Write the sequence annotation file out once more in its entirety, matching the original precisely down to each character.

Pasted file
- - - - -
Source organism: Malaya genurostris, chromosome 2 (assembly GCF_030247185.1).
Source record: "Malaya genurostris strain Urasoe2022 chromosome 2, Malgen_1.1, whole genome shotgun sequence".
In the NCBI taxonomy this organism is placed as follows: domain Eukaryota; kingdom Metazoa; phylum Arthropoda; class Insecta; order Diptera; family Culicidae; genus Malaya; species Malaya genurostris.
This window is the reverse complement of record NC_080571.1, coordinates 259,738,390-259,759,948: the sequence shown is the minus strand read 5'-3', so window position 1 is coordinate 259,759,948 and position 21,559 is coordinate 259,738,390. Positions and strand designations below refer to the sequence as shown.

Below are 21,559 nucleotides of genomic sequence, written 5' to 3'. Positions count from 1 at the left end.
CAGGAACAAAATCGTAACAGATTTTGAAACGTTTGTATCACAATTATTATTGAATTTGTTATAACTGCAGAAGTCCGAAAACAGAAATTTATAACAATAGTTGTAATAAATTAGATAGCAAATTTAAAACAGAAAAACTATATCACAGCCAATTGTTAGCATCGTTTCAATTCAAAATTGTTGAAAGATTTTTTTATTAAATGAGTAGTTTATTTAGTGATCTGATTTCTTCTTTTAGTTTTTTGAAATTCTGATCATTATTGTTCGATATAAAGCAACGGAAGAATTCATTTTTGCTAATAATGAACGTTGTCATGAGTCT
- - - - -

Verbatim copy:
Source organism: Malaya genurostris, chromosome 2 (assembly GCF_030247185.1).
Source record: "Malaya genurostris strain Urasoe2022 chromosome 2, Malgen_1.1, whole genome shotgun sequence".
In the NCBI taxonomy this organism is placed as follows: domain Eukaryota; kingdom Metazoa; phylum Arthropoda; class Insecta; order Diptera; family Culicidae; genus Malaya; species Malaya genurostris.
This window is the reverse complement of record NC_080571.1, coordinates 259,738,390-259,759,948: the sequence shown is the minus strand read 5'-3', so window position 1 is coordinate 259,759,948 and position 21,559 is coordinate 259,738,390. Positions and strand designations below refer to the sequence as shown.

Below are 21,559 nucleotides of genomic sequence, written 5' to 3'. Positions count from 1 at the left end.
CAGGAACAAAATCGTAACAGATTTTGAAACGTTTGTATCACAATTATTATTGAATTTGTTATAACTGCAGAAGTCCGAAAACAGAAATTTATAACAATAGTTGTAATAAATTAGATAGCAAATTTAAAACAGAAAAACTATATCACAGCCAATTGTTAGCATCGTTTCAATTCAAAATTGTTGAAAGATTTTTTTATTAAATGAGTAGTTTATTTAGTGATCTGATTTCTTCTTTTAGTTTTTTGAAATTCTGATCATTATTGTTCGATATAAAGCAACGGAAGAATTCATTTTTGCTAATAATGAACGTTGTCATGAGTCT